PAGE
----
Coup’s Takeaways: Boston Punches Back With Defense And Shooting To Even The Series

by Couper Moorhead

1. For a few minutes, everything looked fine. Max Strus was getting open, shots were falling, and the HEAT were up 15-8. It wasn’t exactly the third quarter of Game 1, but there was nothing worth being too concerned about. Miami, for the moment, looked like they were operating as usual. Then, everything flipped. Four minutes into the second quarter, the score was 47-28. 

Just as quick as Game 1 turned after the break when the HEAT rediscovered their own identity playing physical and precise defense and letting that effort power their offense, this time Boston was the team finding itself. Their switching flattened the HEAT out, their lights-out shooting (20-of-40 from three) and paint attacks kept the HEAT playing in the halfcourt, and the visitors were the more physical, more disciplined team. Jayson Tatum, Jaylen Brown and Marcus Smart all topped 24 points, with only Jimmy Butler topping 20 on the HEAT’s side, but they won with the same feedback loop – offense setting up the defense feeding the offense – that the HEAT used to win the opening stanza.

Boston was up by as much as they were up – 34 at the largest lead, but consistently over after their major runs – because they were hitting just about everything. But that wasn’t why they won. The Celtics outplayed the HEAT in this one, winning 127-102. Better process and better results is a deadly combination. The disparity in three-point shooting, with the Celtics outscoring Miami by 30 from the arc, is a story but not the story.

2. To state the obvious, Marcus Smart and Al Horford matter quite a bit for Boston – just as Kyle Lowry does for Miami. On the defensive side of things, their returns allowed the Celtics to get back to switching as much as they would like to. Outside of a few early possessions, the HEAT weren’t able to attack drop coverage nearly as often. Instead, the switching flattened out their approach, something we saw on occasion during the regular season, and eliminated some of their favorite actions to spring shooters free. This time around, two-on-the-ball situations were few and far between, and a team that doesn’t attack one-on-one unless they’re hunting a specific matchup was left doing exactly that without matchups to hunt. That Miami only assisted on 55 percent of their made shots – a number that was lower for most of the game – is a good indicator that this wasn’t the best version of their attack.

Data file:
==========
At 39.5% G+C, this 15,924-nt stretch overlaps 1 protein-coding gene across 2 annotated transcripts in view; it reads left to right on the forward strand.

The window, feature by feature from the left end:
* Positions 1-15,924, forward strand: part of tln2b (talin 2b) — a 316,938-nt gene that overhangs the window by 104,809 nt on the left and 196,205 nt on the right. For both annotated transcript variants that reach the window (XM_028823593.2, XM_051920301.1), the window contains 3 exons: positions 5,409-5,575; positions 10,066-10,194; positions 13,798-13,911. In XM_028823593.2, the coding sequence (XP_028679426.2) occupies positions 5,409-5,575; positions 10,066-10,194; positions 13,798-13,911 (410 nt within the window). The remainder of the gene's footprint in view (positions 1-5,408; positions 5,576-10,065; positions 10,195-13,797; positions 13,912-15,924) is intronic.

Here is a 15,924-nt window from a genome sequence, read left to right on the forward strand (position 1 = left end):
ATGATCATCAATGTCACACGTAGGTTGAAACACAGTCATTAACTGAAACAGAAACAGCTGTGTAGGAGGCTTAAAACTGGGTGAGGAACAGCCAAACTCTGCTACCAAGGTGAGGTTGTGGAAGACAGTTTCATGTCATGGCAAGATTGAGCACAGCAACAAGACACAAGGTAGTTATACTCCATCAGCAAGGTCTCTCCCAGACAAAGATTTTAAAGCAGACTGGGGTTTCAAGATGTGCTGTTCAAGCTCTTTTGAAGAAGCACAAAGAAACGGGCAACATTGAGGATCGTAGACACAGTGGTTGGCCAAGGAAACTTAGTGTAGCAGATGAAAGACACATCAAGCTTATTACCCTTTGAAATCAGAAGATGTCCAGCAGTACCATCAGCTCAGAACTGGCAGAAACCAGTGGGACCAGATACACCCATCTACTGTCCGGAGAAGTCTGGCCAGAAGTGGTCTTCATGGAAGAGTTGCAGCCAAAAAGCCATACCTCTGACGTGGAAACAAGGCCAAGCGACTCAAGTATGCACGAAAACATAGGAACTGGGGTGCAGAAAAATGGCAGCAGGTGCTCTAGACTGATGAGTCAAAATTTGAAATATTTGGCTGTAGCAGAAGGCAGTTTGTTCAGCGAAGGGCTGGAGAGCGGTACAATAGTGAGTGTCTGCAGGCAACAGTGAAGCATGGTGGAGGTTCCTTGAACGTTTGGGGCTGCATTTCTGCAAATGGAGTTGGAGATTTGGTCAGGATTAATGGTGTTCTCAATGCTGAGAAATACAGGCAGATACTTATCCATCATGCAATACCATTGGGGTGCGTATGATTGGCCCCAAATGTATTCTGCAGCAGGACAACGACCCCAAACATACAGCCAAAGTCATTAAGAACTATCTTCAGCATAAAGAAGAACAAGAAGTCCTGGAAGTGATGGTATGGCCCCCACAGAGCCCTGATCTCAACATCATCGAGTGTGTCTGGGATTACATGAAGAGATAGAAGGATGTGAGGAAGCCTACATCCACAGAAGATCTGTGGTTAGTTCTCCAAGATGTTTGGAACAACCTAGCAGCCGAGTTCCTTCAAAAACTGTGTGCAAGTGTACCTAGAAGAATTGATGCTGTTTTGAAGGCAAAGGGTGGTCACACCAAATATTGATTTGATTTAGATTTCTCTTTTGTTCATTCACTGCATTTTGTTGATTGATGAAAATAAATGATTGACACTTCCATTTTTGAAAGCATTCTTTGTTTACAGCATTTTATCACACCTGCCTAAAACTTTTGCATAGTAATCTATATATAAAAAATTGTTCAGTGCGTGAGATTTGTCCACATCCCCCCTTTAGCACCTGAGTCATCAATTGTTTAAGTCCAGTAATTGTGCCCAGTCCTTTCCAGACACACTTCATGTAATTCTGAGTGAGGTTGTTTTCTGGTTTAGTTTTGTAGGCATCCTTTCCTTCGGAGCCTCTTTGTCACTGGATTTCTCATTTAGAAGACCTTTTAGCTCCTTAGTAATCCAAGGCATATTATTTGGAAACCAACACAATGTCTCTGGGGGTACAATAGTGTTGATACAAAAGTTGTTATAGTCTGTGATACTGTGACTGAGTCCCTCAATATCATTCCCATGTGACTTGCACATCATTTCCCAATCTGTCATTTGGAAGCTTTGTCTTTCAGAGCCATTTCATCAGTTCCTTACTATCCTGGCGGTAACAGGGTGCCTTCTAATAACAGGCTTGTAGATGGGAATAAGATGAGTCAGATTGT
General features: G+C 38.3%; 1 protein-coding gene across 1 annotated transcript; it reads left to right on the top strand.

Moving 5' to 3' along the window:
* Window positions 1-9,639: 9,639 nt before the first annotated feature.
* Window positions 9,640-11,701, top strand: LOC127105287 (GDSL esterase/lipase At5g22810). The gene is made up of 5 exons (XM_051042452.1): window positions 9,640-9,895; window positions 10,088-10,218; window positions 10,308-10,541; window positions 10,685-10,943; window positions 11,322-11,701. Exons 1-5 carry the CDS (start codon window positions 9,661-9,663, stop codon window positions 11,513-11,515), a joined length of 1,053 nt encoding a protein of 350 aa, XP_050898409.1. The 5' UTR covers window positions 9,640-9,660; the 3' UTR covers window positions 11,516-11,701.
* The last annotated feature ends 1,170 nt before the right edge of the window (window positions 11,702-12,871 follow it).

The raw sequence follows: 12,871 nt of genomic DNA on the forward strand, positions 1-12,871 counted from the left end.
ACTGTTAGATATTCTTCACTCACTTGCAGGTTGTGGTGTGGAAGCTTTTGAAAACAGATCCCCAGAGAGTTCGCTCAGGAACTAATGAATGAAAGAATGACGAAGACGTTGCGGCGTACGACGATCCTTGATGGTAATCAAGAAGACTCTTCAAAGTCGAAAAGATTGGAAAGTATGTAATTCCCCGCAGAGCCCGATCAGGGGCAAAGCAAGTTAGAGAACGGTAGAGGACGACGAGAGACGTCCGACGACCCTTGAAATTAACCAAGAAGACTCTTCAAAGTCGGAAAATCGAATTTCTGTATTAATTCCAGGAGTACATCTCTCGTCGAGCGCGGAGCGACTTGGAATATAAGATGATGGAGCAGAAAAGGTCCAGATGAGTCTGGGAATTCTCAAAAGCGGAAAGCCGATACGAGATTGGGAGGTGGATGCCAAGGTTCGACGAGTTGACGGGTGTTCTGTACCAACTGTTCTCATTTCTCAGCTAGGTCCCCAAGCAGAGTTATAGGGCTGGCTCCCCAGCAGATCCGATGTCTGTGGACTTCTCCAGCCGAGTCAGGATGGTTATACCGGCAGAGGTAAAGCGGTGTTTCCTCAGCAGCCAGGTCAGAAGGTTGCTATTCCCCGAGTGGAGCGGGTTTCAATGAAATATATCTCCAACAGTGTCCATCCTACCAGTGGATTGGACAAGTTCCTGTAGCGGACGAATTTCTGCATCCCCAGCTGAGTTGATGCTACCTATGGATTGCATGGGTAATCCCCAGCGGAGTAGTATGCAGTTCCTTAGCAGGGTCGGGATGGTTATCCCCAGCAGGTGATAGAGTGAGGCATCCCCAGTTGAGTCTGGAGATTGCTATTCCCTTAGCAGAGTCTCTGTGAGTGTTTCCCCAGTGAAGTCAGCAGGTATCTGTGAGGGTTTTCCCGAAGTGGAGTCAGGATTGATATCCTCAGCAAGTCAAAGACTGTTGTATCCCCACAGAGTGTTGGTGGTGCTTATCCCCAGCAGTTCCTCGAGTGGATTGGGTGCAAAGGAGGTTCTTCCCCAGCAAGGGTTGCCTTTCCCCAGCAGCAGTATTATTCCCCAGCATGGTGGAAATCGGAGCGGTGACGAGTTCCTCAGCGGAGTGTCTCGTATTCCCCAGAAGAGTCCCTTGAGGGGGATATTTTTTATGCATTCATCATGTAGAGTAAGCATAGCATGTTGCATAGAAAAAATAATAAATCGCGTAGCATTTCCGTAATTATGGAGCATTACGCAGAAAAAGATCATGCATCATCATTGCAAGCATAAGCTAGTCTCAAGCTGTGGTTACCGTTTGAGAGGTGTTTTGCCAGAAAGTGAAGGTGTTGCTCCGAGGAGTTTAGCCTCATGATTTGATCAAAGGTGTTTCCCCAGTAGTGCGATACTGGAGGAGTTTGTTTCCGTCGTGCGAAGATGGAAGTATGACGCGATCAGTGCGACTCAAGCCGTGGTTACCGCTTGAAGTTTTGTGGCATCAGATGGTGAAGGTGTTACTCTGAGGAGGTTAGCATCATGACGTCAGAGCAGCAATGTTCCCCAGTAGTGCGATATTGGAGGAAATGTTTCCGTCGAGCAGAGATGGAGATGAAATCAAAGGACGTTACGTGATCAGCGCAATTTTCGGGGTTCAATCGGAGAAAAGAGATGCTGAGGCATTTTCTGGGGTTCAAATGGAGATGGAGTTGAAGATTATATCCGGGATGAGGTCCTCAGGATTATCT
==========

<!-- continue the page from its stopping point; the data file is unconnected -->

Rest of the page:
On the other end, Boston’s offense stabilized. With Smart able to take ballhandling duties away from Tatum, giving Tatum the chance to find his spots, and Horford, the ever-confident veteran at the top the key, all those pick-six turnovers the HEAT were thriving on in Game 1 evaporated. Boston was down to nine turnovers, and Miami’s fast-break points shrunk to eight. As Lowry’s presence gets everyone back to their most optimal and natural spots, Boston’s two starters had the same effect.

3. If there was one unequivocal positive – with apologies to Gabe Vincent, who shot 4-of-8 from three and was generally solid the whole way through – it was that Butler was once again incredible as he seemed to try and single handedly will a comeback into existence in the second half. He is by far Miami’s best isolation player, so with Boston forcing a ton of those possessions  Butler shouldered the burden and attacked just about anyone the Celtics put in front of him – though Boston deserves credit for limiting easy switches and not giving Butler the few smaller players they have as easily as they did down the stretch of Game 1.

The question here is should Butler have to be doing so much to keep Miami hanging around? As great as Butler has been, and to this point he’s having one of the best playoff runs in at least recent memory, there’s only so much one player can do attacking from the triple-threat. Especially when that style of offense is needed outside of short bursts or closeout situations. It’s notable that Butler had to again take 18 shots in 33 minutes, with nobody else taking more than 11, and his assists were down to three. Miami’s offense has always been about more than the individual. No matter what the Celtics are doing, the key to this series might be about getting back to who they are even as Butler continues to thrive. That, or at the very least finding ways to score off their dominant defense as they did during that third quarter in Game 1.


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